A better proxy for illegal immigration from Mexico would adjust the number of apprehensions for the intensity of U.S. border enforcement (for example, the number of border patrol officers). The intuition is straightforward: for the same level of attempted illegal crossings, greater enforcement is likely to result in more apprehensions. Chart 2 shows the border patrol staffing levels as an indicator of enforcement intensity.
As the chart shows, the sharp decrease in apprehensions after the Great Recession occurred despite a remarkable increase in border enforcement, indicating that the decline in migration flows in recent years may have been even more abrupt than implied by the (unadjusted) border apprehensions shown in chart 1.
The measure of inflows shown in chart 1 is largely consistent with estimates of the stock of undocumented immigrants in the United States, such as those provided by a new study by the Pew Research Center based on data from the U.S. Census Bureau. After having peaked at 12.2 million in 2007, the stock of unauthorized immigrants fell during the Great Recession and remained stable afterwards, most recently at 11.1 million in 2014. Also, the composition of this stock has shifted since the Great Recession. Although the population of undocumented Mexican immigrants fell by more than one million from its 6.9 million peak in 2007, the number of undocumented immigrants from Asia, Central America, and sub-Saharan Africa remained relatively steady as of 2014 and even increased in some cases. For example, the population of unauthorized immigrants from India rose by about 130,000 between 2009 and 2014. However, a lot of this type of unauthorized immigration is a result of overstayed visas rather than from people crossing the border without a visa.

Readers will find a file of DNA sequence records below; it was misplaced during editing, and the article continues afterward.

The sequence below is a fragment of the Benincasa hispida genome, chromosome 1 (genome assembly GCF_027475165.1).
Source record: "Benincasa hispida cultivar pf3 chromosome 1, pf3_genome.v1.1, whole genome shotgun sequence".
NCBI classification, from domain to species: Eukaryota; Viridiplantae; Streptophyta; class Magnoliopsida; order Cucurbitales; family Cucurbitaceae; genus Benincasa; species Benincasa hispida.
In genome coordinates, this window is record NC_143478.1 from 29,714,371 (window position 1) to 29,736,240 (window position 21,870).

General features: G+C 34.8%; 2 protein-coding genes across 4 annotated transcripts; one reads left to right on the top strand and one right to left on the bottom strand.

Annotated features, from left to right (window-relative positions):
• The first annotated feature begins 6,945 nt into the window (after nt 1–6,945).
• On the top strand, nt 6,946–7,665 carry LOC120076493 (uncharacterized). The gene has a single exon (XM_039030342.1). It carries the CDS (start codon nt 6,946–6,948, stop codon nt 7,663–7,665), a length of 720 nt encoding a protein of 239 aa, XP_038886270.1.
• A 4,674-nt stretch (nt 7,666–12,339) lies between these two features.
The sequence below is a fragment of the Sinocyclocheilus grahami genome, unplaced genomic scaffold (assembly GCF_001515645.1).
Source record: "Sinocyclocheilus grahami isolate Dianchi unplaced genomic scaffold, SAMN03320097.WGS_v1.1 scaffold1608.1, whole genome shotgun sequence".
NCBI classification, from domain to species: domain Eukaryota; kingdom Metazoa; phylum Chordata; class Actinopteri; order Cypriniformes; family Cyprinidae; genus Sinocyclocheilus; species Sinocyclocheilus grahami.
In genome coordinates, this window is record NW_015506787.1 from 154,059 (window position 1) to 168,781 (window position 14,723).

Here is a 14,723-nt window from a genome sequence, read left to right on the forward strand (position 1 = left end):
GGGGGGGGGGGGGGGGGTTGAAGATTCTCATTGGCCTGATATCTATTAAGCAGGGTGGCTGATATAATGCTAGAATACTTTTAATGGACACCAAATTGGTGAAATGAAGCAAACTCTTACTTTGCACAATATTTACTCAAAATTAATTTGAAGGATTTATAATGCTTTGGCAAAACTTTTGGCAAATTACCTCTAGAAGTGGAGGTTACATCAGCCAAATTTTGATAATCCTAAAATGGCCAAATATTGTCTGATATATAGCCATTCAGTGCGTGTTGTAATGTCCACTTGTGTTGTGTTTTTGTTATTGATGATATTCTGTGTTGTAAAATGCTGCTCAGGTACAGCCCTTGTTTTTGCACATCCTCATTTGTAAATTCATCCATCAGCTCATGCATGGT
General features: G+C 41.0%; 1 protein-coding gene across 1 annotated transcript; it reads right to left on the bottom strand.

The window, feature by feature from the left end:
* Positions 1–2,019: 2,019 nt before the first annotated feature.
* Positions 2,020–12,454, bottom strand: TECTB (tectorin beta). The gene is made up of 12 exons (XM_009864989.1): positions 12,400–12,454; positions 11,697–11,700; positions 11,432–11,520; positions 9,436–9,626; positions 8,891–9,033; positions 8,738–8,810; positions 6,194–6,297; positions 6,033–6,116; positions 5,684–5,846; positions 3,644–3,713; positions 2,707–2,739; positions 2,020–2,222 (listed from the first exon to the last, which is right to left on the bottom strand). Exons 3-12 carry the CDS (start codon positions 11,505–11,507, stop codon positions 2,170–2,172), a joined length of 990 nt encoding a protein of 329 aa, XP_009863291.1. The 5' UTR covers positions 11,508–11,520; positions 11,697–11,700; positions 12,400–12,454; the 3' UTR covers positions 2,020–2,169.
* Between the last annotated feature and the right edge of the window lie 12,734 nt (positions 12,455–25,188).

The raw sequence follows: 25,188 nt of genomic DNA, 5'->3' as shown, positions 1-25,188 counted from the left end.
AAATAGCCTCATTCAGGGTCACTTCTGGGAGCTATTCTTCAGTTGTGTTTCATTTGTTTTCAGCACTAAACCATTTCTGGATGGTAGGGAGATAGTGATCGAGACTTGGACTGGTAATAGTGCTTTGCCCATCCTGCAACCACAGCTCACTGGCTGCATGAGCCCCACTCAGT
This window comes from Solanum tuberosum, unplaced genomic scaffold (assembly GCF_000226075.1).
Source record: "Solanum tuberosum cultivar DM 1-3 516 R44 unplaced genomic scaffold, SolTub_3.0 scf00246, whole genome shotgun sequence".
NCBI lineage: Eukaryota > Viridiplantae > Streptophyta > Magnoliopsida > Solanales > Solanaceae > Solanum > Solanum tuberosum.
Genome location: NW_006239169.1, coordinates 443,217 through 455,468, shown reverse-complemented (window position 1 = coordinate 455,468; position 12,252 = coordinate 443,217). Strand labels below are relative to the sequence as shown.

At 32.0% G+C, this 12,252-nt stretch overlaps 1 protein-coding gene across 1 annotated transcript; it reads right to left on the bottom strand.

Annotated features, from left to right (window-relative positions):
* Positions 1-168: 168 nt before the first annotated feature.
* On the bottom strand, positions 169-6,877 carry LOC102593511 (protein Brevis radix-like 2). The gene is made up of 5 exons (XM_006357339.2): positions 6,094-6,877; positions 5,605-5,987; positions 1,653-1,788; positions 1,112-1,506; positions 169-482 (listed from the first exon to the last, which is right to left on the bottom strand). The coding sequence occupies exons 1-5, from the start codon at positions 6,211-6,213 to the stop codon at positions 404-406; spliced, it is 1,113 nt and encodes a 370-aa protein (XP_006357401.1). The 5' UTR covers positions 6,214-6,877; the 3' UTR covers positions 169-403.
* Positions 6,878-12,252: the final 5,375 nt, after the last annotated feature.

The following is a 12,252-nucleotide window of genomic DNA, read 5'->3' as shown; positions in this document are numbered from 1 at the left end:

What do these numbers suggest about the future? It is likely that the flows of undocumented immigrant labor between Mexico and the United States reflect differences in demographic patterns and economic opportunities between the two economies. In the United States, the baby boom came to an abrupt halt in the 1960s, causing a notable slowdown in the native-born labor supply two decades later. In contrast, Mexico's fertility rate remained high for much longer, hovering at 6.7 births per woman in 1970 versus 2.5 in the United States (see chart 3).